COVID-izing Your Construction Contract

Medical staff walking through corridors

Projects throughout the country have been adversely affected by unplanned work stoppages, delays, disruptions to the supply chain, price escalations and other unanticipated events.

December 21, 2020
Frederick E. Hedberg - Construction Executive

The global COVID-19 pandemic has changed the world forever, disrupting many industries, as well as creating unprecedented challenges that threaten many businesses. The construction industry is no different. Projects throughout the country have been adversely affected by unplanned work stoppages, delays, disruptions to the supply chain, price escalations and other unanticipated events.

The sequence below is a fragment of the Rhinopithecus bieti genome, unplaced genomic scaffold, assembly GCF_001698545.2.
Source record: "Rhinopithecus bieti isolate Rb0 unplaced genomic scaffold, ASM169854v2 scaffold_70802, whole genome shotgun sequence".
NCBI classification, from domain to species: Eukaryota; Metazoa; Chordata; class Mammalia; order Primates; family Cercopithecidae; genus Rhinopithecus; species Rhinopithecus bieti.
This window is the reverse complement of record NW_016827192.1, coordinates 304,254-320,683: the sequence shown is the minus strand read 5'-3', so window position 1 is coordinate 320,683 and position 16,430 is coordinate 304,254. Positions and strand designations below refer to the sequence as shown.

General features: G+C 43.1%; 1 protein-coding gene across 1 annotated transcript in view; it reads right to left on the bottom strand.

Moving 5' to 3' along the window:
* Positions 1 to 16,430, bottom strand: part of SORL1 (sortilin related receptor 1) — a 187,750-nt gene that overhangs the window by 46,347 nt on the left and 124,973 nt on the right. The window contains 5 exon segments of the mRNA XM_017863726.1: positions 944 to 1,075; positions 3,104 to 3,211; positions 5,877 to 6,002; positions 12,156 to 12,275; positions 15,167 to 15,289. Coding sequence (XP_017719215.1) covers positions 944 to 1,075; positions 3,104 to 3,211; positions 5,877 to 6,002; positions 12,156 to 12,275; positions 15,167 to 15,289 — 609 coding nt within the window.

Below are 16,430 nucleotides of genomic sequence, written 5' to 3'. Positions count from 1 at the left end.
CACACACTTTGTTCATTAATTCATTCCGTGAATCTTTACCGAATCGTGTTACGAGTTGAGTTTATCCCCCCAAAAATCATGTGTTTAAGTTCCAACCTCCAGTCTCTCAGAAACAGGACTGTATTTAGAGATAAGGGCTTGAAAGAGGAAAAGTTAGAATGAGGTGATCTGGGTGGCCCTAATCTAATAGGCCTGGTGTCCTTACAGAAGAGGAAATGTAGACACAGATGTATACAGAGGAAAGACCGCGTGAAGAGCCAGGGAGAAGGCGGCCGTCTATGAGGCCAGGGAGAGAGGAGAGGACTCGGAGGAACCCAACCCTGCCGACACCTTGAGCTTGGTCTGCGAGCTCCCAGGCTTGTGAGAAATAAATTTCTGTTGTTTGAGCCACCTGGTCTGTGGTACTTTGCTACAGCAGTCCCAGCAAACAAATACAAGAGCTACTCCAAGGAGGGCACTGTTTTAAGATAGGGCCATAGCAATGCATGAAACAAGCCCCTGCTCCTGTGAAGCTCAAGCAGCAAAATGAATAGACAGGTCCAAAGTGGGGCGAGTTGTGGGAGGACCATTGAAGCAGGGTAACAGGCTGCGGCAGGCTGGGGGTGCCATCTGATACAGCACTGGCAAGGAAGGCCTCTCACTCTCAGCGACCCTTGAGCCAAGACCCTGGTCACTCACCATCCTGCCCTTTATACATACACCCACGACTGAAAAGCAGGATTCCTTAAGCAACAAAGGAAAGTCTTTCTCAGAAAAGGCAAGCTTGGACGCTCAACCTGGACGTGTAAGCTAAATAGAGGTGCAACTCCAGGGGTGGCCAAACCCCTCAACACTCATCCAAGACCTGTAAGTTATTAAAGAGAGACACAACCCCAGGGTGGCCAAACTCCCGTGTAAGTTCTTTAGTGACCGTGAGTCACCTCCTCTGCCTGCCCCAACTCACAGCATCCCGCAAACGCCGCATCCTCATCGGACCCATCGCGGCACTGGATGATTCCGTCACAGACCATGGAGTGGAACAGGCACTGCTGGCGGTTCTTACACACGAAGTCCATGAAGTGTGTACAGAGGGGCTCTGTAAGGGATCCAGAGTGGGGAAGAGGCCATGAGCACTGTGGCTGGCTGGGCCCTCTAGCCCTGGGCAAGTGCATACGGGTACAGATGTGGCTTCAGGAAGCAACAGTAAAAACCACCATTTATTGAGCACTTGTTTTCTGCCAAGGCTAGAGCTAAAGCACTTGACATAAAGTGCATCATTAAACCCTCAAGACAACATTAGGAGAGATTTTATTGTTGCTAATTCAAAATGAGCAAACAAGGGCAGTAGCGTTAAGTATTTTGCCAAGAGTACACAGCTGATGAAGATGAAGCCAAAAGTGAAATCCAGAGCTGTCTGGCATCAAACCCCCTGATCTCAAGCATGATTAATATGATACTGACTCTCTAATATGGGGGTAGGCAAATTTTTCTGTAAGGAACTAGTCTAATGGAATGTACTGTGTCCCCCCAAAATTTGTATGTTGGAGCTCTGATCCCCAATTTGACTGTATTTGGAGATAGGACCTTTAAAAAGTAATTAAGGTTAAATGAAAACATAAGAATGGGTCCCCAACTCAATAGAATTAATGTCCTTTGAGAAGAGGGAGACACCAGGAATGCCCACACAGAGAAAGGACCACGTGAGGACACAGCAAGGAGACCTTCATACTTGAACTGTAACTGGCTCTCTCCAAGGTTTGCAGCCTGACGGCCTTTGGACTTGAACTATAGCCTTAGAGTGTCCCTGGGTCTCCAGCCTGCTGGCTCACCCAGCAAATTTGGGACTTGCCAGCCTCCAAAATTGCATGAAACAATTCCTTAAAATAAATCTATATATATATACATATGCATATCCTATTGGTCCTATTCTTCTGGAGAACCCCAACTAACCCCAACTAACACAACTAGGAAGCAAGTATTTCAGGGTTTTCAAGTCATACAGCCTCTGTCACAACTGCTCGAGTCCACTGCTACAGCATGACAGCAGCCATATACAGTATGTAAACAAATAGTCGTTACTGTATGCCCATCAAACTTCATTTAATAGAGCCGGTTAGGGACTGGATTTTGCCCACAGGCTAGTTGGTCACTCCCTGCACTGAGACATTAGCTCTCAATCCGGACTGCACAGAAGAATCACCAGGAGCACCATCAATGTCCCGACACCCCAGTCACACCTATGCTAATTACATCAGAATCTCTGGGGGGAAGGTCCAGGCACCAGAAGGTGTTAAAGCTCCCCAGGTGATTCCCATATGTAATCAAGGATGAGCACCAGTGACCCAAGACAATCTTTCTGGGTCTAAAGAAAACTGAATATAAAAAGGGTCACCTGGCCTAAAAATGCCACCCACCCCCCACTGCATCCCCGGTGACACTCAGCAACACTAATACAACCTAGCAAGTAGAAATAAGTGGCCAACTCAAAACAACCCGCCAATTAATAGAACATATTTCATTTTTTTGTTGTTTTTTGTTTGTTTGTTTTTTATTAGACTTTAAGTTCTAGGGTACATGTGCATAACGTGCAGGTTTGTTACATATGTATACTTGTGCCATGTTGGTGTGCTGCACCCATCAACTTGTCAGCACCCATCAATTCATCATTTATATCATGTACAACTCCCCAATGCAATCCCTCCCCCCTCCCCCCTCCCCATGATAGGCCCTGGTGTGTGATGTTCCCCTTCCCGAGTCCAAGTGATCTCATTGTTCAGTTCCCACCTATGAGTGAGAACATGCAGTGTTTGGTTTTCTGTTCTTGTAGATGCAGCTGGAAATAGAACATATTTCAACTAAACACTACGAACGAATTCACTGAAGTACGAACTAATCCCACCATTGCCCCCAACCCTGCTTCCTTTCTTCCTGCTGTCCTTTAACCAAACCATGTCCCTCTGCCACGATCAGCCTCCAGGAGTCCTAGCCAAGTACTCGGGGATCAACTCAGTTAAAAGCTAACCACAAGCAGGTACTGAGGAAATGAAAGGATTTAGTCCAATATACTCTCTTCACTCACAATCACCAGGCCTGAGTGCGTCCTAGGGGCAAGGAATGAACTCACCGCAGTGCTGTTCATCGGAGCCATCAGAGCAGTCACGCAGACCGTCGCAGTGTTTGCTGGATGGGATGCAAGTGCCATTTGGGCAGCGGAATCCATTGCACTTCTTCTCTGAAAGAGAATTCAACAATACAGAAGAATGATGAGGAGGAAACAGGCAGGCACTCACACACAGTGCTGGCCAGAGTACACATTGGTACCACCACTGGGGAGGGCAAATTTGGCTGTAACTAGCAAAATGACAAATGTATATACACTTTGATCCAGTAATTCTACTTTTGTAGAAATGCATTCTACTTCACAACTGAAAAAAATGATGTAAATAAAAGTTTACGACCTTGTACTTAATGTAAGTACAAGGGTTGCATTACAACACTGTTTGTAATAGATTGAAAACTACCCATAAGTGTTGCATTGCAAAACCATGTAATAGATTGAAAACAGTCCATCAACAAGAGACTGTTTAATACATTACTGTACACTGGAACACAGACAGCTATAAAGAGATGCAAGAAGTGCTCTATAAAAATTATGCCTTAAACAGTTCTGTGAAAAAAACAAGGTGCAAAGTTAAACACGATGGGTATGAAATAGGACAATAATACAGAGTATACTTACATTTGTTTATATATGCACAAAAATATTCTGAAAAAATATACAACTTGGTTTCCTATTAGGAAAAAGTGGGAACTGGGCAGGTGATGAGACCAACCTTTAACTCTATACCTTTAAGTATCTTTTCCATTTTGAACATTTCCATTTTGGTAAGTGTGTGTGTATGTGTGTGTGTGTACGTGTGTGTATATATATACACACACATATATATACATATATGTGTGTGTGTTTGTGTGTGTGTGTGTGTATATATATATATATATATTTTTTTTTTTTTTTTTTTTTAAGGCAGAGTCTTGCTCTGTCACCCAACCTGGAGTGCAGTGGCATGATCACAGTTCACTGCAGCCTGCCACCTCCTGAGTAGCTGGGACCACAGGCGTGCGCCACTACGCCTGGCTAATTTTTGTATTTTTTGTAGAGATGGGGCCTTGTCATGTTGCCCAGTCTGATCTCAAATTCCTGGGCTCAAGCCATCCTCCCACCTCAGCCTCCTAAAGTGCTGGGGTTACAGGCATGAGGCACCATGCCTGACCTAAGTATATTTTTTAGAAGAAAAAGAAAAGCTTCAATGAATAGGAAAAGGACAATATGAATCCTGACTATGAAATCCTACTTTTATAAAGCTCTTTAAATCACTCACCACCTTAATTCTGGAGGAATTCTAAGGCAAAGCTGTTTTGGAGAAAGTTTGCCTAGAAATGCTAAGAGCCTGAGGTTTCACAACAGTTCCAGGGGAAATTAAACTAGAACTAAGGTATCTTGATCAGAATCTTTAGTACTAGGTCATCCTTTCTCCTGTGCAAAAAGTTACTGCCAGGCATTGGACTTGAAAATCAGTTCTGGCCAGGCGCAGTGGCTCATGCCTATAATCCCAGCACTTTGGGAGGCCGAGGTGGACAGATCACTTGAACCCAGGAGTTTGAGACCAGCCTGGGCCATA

It is critical that owners, developers, contractors and suppliers learn from their experiences over the past year and account for the COVID-19 pandemic when drafting and negotiating contracts for their projects.

First and foremost, parties should clearly define their rights and responsibilities to properly manage risks due to COVID-19 and its impacts. COVID-19 and other key related terms should be defined, relying on the CDC and state governments for guidance, to eliminate any uncertainties. The contract should also identify executive orders, guidelines and regulations that have been issued concerning COVID-19 by states, municipalities and other authorities that have jurisdiction where the project is located.

Reprinted courtesy of Frederick E. Hedberg, Construction Executive, a publication of Associated Builders and Contractors. All rights reserved.

Mr. Hedberg may be contacted at fhedberg@rc.com



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